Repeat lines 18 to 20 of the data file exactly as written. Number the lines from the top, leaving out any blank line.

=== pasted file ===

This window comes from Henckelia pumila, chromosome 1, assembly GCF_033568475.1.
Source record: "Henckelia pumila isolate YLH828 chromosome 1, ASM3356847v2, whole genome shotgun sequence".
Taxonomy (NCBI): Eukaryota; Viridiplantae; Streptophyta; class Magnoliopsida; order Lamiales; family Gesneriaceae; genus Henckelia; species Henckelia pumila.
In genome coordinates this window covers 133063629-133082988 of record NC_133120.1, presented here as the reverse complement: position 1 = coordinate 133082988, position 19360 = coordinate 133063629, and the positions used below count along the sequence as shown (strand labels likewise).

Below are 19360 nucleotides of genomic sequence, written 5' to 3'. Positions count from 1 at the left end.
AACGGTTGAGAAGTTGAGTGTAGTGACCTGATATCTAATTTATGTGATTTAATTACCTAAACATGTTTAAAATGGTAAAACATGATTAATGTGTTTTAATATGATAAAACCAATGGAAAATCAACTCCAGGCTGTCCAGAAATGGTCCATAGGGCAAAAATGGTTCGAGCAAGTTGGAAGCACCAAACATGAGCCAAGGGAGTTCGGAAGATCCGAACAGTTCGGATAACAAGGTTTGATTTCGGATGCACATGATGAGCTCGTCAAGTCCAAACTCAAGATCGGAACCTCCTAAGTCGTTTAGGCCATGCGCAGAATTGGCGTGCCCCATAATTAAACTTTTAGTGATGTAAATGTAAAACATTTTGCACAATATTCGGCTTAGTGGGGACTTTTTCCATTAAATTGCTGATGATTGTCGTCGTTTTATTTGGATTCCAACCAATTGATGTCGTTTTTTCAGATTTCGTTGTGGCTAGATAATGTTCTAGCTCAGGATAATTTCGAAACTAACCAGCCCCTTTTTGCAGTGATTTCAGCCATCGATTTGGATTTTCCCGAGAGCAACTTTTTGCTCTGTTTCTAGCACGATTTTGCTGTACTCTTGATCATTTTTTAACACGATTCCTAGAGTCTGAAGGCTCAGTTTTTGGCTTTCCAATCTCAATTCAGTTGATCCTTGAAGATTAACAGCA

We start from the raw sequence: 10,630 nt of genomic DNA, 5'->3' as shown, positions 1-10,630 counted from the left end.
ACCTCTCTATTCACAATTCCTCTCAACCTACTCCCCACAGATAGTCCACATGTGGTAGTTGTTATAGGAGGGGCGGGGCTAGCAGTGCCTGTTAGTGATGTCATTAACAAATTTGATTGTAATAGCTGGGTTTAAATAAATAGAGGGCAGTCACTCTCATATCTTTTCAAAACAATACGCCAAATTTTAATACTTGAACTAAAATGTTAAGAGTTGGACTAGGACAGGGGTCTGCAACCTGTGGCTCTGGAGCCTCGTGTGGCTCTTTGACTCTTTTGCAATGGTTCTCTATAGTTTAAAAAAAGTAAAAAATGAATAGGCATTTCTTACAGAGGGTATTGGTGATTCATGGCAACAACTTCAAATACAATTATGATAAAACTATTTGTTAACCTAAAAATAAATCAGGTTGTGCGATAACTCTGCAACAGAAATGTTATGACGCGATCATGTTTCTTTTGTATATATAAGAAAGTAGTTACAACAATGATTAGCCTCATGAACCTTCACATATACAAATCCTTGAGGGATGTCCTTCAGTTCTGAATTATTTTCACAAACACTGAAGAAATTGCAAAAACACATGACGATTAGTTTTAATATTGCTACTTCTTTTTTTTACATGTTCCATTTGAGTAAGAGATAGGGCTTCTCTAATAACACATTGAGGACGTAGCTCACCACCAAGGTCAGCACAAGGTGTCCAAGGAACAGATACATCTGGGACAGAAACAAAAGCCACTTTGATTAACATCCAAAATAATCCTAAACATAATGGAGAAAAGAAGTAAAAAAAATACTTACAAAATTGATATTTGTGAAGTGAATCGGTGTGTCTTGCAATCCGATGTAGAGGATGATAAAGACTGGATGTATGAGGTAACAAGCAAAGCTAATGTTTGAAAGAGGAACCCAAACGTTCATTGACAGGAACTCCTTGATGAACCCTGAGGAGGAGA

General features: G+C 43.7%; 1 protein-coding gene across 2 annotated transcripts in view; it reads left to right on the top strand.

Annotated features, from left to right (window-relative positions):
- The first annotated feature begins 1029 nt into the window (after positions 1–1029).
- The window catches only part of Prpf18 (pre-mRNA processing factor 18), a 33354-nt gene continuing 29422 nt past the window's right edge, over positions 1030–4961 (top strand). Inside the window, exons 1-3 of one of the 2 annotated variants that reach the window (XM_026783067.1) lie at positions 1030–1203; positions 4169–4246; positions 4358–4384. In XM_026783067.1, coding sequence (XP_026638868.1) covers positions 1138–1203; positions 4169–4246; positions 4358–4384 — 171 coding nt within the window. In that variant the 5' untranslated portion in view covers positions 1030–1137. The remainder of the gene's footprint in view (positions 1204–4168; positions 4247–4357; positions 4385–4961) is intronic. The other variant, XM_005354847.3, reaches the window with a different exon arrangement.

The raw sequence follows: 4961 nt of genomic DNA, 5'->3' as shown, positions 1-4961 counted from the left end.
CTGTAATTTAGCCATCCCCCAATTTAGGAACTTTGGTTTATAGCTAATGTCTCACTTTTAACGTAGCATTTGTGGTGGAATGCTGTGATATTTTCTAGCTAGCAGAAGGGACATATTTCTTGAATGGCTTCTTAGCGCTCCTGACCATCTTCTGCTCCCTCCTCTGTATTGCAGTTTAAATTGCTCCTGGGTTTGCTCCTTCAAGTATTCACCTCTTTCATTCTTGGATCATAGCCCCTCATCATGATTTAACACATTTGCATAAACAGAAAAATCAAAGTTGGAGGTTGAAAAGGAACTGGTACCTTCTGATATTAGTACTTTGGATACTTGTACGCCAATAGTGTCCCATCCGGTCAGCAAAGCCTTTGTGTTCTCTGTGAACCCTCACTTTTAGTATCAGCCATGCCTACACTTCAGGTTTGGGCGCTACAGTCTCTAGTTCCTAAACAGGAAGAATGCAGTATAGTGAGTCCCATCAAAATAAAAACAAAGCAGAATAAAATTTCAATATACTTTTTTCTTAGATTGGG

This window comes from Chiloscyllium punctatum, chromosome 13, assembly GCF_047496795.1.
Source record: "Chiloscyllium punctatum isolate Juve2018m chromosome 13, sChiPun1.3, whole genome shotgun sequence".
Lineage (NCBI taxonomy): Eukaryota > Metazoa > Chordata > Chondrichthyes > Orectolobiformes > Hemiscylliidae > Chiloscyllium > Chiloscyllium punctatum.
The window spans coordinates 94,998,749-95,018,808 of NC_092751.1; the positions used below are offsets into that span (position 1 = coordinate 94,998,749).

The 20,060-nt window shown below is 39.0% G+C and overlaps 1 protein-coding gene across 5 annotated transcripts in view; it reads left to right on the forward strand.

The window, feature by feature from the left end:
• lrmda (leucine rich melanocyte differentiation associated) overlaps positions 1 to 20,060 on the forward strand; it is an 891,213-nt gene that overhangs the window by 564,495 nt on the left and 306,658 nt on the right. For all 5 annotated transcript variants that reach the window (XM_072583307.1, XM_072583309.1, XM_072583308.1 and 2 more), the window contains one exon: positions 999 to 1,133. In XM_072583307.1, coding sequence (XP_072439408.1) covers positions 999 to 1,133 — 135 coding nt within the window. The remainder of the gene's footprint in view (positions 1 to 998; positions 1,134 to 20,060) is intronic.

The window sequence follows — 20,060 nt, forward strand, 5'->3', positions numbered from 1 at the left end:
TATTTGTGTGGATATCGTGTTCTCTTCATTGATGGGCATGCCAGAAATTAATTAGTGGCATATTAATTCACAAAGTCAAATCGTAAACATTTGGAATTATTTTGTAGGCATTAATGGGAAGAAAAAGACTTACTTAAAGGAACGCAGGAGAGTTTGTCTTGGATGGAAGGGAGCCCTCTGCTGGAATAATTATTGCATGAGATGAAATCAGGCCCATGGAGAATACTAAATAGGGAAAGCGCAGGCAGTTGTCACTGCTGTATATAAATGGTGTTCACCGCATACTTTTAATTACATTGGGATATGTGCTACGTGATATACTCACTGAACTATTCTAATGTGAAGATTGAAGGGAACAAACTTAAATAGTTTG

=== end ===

The window spans coordinates 94,998,749-95,018,808 of NC_092751.1; the positions used below are offsets into that span (position 1 = coordinate 94,998,749).

The 20,060-nt window shown below is 39.0% G+C and overlaps 1 protein-coding gene across 5 annotated transcripts in view; it reads left to right on the forward strand.

The window, feature by feature from the left end: